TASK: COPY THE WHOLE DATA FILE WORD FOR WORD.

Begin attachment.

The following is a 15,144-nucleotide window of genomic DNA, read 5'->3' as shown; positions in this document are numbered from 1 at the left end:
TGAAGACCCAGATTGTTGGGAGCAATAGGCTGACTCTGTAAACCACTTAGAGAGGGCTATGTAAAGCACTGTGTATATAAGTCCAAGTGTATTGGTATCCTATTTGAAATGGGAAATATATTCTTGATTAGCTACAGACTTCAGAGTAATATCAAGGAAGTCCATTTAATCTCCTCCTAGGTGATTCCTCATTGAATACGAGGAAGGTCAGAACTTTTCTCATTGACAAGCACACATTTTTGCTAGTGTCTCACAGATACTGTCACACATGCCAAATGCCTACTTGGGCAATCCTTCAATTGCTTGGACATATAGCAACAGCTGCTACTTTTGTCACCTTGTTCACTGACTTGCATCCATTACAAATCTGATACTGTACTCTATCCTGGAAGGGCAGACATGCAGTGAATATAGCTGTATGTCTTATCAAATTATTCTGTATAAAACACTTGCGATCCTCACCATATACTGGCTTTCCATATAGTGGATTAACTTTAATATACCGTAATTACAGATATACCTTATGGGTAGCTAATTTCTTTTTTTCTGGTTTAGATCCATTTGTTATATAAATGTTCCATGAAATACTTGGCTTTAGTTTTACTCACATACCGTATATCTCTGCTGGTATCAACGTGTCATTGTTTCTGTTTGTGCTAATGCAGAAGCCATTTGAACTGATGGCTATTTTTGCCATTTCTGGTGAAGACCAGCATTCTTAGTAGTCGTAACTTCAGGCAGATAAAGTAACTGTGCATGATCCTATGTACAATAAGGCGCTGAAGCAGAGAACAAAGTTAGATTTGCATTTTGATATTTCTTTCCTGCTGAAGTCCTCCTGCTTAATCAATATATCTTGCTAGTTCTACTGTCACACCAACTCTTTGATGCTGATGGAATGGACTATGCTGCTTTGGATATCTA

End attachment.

The following is a 15,144-nucleotide window of genomic DNA, read 5'->3' as shown; positions in this document are numbered from 1 at the left end:
TGAAGACCCAGATTGTTGGGAGCAATAGGCTGACTCTGTAAACCACTTAGAGAGGGCTATGTAAAGCACTGTGTATATAAGTCCAAGTGTATTGGTATCCTATTTGAAATGGGAAATATATTCTTGATTAGCTACAGACTTCAGAGTAATATCAAGGAAGTCCATTTAATCTCCTCCTAGGTGATTCCTCATTGAATACGAGGAAGGTCAGAACTTTTCTCATTGACAAGCACACATTTTTGCTAGTGTCTCACAGATACTGTCACACATGCCAAATGCCTACTTGGGCAATCCTTCAATTGCTTGGACATATAGCAACAGCTGCTACTTTTGTCACCTTGTTCACTGACTTGCATCCATTACAAATCTGATACTGTACTCTATCCTGGAAGGGCAGACATGCAGTGAATATAGCTGTATGTCTTATCAAATTATTCTGTATAAAACACTTGCGATCCTCACCATATACTGGCTTTCCATATAGTGGATTAACTTTAATATACCGTAATTACAGATATACCTTATGGGTAGCTAATTTCTTTTTTTCTGGTTTAGATCCATTTGTTATATAAATGTTCCATGAAATACTTGGCTTTAGTTTTACTCACATACCGTATATCTCTGCTGGTATCAACGTGTCATTGTTTCTGTTTGTGCTAATGCAGAAGCCATTTGAACTGATGGCTATTTTTGCCATTTCTGGTGAAGACCAGCATTCTTAGTAGTCGTAACTTCAGGCAGATAAAGTAACTGTGCATGATCCTATGTACAATAAGGCGCTGAAGCAGAGAACAAAGTTAGATTTGCATTTTGATATTTCTTTCCTGCTGAAGTCCTCCTGCTTAATCAATATATCTTGCTAGTTCTACTGTCACACCAACTCTTTGATGCTGATGGAATGGACTATGCTGCTTTGGATATCTA